A new study suggests that an ancient genetic change helps to explain why apes and people do not have tails, but monkeys still do. A team of scientists says it may have pinpointed the genetic mutation that contributed to tail loss. When the scientists made this genetic tweak in mice, some of the animals didn’t grow tails, according to a study that was posted on a preprint server last week.
Researchers over time have identified more than 30 genes involved in the development of tails in various species. Scientists are still learning how their unique activity at the end of an embryo gives rise to a tail. The authors of the new study reasoned that our ancestors lost their tails when mutations altered one or more of these genes. To search for those mutations, scientists compared the DNA of six species of tail-less apes to nine species of tailed monkeys. Eventually, they discovered a mutation shared by apes and humans—but missing in monkeys—in a gene called TBXT.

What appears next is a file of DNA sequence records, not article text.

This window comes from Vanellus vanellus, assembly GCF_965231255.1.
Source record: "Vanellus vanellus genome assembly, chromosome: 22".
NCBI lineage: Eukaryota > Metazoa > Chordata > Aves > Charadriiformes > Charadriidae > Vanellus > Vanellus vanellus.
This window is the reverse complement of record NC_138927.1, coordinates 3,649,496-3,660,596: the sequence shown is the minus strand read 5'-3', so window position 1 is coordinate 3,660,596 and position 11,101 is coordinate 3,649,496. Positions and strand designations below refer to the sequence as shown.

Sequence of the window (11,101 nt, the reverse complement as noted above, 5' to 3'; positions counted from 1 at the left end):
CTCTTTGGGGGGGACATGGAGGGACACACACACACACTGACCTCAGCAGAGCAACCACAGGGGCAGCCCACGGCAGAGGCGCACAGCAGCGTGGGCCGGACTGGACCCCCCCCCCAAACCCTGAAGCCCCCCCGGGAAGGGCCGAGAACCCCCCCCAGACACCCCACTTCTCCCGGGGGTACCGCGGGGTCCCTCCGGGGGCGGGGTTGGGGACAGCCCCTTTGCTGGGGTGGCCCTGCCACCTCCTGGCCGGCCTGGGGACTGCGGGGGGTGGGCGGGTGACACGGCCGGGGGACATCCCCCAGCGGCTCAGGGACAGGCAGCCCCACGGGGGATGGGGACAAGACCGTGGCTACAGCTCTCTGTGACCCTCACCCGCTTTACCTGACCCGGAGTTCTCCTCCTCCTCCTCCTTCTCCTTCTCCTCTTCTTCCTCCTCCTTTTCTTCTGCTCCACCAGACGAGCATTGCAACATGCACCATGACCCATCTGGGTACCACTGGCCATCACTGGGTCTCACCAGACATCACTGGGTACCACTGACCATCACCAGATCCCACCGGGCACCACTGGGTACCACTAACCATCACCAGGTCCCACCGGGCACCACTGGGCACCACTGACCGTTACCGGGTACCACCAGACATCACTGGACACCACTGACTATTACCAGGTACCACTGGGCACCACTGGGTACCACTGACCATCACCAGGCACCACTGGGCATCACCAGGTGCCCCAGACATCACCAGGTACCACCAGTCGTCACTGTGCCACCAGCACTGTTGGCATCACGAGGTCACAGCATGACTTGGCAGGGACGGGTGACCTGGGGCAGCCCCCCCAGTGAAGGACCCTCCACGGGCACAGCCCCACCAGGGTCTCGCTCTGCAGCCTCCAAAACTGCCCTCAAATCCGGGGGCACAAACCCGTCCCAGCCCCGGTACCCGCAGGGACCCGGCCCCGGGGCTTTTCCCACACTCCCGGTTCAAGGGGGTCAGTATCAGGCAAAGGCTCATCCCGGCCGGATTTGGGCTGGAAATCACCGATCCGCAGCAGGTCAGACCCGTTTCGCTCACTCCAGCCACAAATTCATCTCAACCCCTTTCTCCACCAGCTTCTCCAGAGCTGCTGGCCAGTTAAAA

“This question—where’s my tail?—has been in my head since I was a kid,” says corresponding study author Bo Xia, a graduate student in stem cell biology at NYU Grossman School of Medicine. When he brought the finding to his supervisors—Itai Yanai, PhD, director of the Institute for Computational Medicine, and Jef D. Boeke, PhD, the Sol and Judith Bergstein Director of the Institute for System Genetics—they both said, “I nearly fell off my chair.”
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